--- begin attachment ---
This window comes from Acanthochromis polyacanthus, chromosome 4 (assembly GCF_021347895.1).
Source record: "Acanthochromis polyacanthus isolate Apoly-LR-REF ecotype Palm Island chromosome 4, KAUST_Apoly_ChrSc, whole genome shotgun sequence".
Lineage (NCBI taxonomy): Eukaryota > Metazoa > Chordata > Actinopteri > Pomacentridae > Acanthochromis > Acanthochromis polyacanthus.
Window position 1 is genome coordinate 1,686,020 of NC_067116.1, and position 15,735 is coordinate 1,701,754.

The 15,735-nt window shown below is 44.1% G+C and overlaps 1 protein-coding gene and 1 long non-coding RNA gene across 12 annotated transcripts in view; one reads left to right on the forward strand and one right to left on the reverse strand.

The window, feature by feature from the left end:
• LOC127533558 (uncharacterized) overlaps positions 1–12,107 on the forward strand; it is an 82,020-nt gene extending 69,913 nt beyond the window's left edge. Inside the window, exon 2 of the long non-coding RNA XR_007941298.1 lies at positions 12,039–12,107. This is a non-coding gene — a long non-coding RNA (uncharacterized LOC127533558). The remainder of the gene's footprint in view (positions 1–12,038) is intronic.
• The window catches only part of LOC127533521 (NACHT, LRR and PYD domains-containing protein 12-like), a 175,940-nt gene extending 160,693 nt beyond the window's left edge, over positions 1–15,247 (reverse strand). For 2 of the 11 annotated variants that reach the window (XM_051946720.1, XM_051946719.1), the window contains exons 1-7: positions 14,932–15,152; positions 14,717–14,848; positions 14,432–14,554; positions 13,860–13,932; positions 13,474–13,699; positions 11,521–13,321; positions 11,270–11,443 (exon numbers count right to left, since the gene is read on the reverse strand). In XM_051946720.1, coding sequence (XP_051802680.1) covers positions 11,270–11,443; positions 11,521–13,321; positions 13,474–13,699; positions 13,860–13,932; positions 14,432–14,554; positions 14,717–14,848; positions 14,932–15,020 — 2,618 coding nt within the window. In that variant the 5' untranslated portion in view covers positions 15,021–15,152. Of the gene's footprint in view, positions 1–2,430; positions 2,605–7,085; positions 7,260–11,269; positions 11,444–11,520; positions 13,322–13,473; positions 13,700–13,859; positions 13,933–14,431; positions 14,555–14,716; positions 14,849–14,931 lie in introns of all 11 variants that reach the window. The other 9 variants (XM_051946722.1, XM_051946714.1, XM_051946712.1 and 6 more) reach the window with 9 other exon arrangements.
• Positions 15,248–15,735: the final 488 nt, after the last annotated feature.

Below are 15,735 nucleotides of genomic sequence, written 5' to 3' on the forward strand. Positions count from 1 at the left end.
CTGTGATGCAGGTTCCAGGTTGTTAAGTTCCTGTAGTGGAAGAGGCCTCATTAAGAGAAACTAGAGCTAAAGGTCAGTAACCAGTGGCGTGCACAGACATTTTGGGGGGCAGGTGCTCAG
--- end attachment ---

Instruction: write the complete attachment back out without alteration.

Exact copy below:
This window comes from Acanthochromis polyacanthus, chromosome 4 (assembly GCF_021347895.1).
Source record: "Acanthochromis polyacanthus isolate Apoly-LR-REF ecotype Palm Island chromosome 4, KAUST_Apoly_ChrSc, whole genome shotgun sequence".
Lineage (NCBI taxonomy): Eukaryota > Metazoa > Chordata > Actinopteri > Pomacentridae > Acanthochromis > Acanthochromis polyacanthus.
Window position 1 is genome coordinate 1,686,020 of NC_067116.1, and position 15,735 is coordinate 1,701,754.

The 15,735-nt window shown below is 44.1% G+C and overlaps 1 protein-coding gene and 1 long non-coding RNA gene across 12 annotated transcripts in view; one reads left to right on the forward strand and one right to left on the reverse strand.

The window, feature by feature from the left end:
• LOC127533558 (uncharacterized) overlaps positions 1–12,107 on the forward strand; it is an 82,020-nt gene extending 69,913 nt beyond the window's left edge. Inside the window, exon 2 of the long non-coding RNA XR_007941298.1 lies at positions 12,039–12,107. This is a non-coding gene — a long non-coding RNA (uncharacterized LOC127533558). The remainder of the gene's footprint in view (positions 1–12,038) is intronic.
• The window catches only part of LOC127533521 (NACHT, LRR and PYD domains-containing protein 12-like), a 175,940-nt gene extending 160,693 nt beyond the window's left edge, over positions 1–15,247 (reverse strand). For 2 of the 11 annotated variants that reach the window (XM_051946720.1, XM_051946719.1), the window contains exons 1-7: positions 14,932–15,152; positions 14,717–14,848; positions 14,432–14,554; positions 13,860–13,932; positions 13,474–13,699; positions 11,521–13,321; positions 11,270–11,443 (exon numbers count right to left, since the gene is read on the reverse strand). In XM_051946720.1, coding sequence (XP_051802680.1) covers positions 11,270–11,443; positions 11,521–13,321; positions 13,474–13,699; positions 13,860–13,932; positions 14,432–14,554; positions 14,717–14,848; positions 14,932–15,020 — 2,618 coding nt within the window. In that variant the 5' untranslated portion in view covers positions 15,021–15,152. Of the gene's footprint in view, positions 1–2,430; positions 2,605–7,085; positions 7,260–11,269; positions 11,444–11,520; positions 13,322–13,473; positions 13,700–13,859; positions 13,933–14,431; positions 14,555–14,716; positions 14,849–14,931 lie in introns of all 11 variants that reach the window. The other 9 variants (XM_051946722.1, XM_051946714.1, XM_051946712.1 and 6 more) reach the window with 9 other exon arrangements.
• Positions 15,248–15,735: the final 488 nt, after the last annotated feature.

Below are 15,735 nucleotides of genomic sequence, written 5' to 3' on the forward strand. Positions count from 1 at the left end.
CTGTGATGCAGGTTCCAGGTTGTTAAGTTCCTGTAGTGGAAGAGGCCTCATTAAGAGAAACTAGAGCTAAAGGTCAGTAACCAGTGGCGTGCACAGACATTTTGGGGGGCAGGTGCTCAG